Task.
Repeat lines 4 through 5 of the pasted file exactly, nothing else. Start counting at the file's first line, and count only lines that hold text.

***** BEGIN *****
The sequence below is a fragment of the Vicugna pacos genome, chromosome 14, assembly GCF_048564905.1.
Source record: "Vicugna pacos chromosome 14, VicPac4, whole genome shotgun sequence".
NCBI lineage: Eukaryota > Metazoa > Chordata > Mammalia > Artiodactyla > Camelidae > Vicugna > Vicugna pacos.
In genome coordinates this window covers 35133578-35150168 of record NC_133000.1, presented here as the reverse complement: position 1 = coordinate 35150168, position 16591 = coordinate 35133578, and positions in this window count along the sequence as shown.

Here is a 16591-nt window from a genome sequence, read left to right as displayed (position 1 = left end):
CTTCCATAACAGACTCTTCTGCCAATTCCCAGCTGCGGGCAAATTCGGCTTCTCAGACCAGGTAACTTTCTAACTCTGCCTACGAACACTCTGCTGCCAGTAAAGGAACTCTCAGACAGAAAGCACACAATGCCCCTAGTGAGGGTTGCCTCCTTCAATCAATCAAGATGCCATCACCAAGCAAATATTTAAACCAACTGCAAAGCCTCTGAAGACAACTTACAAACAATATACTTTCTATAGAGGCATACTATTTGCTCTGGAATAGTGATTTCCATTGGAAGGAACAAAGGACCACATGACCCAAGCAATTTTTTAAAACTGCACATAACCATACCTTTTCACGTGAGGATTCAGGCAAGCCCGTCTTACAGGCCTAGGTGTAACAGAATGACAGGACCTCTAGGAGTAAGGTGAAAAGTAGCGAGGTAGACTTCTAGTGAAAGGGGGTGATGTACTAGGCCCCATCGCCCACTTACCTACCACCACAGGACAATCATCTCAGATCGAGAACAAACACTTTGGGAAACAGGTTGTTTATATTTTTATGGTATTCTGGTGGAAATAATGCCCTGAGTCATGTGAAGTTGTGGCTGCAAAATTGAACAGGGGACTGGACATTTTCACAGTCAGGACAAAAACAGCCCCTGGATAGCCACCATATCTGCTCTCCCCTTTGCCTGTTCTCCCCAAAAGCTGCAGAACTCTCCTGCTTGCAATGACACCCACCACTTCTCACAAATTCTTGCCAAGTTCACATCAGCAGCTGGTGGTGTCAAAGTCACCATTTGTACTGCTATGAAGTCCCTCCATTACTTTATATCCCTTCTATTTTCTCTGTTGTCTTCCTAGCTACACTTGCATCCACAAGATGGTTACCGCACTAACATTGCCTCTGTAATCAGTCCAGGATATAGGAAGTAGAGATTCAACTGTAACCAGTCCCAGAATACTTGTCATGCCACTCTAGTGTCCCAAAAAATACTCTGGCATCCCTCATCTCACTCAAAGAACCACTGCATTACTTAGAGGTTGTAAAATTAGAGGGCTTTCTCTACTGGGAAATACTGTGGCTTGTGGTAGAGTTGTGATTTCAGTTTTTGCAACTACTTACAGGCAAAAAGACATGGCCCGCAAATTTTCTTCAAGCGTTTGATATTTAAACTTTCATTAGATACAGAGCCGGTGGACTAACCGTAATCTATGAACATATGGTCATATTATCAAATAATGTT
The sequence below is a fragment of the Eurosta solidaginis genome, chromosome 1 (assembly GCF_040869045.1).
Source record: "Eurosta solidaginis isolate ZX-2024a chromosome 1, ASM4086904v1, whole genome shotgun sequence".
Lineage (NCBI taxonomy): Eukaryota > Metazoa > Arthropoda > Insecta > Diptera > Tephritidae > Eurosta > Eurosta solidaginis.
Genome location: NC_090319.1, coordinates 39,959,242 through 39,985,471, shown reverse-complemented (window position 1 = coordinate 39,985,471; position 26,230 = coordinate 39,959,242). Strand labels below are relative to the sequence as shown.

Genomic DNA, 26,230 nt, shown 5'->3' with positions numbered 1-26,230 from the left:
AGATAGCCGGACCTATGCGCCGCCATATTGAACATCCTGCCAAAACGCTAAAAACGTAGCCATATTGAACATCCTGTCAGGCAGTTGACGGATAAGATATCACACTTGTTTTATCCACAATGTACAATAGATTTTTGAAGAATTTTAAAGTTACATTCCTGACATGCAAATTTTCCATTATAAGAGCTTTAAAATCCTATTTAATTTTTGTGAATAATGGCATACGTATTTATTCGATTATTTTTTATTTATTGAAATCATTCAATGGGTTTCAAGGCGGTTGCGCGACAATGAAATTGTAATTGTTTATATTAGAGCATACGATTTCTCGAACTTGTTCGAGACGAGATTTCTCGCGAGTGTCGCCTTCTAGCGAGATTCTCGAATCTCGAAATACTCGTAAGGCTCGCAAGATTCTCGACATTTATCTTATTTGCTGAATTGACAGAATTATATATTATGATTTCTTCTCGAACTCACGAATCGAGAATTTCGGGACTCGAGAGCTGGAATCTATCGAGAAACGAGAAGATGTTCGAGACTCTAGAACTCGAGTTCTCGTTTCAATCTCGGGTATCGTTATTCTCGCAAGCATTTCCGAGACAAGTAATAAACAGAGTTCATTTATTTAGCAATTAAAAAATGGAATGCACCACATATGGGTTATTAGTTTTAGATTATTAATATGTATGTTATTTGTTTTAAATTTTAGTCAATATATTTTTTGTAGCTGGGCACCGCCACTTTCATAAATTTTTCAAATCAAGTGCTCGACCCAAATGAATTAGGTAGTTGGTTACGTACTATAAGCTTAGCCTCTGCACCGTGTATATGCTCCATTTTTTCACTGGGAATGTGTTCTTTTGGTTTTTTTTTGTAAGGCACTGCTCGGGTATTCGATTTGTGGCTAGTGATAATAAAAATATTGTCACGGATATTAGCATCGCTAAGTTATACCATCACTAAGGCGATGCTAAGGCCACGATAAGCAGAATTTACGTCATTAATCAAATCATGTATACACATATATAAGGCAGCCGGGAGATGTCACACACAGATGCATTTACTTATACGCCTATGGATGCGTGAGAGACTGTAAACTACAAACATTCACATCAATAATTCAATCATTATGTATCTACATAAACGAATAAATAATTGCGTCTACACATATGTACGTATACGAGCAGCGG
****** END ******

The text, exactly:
In genome coordinates this window covers 35133578-35150168 of record NC_133000.1, presented here as the reverse complement: position 1 = coordinate 35150168, position 16591 = coordinate 35133578, and positions in this window count along the sequence as shown.

Here is a 16591-nt window from a genome sequence, read left to right as displayed (position 1 = left end):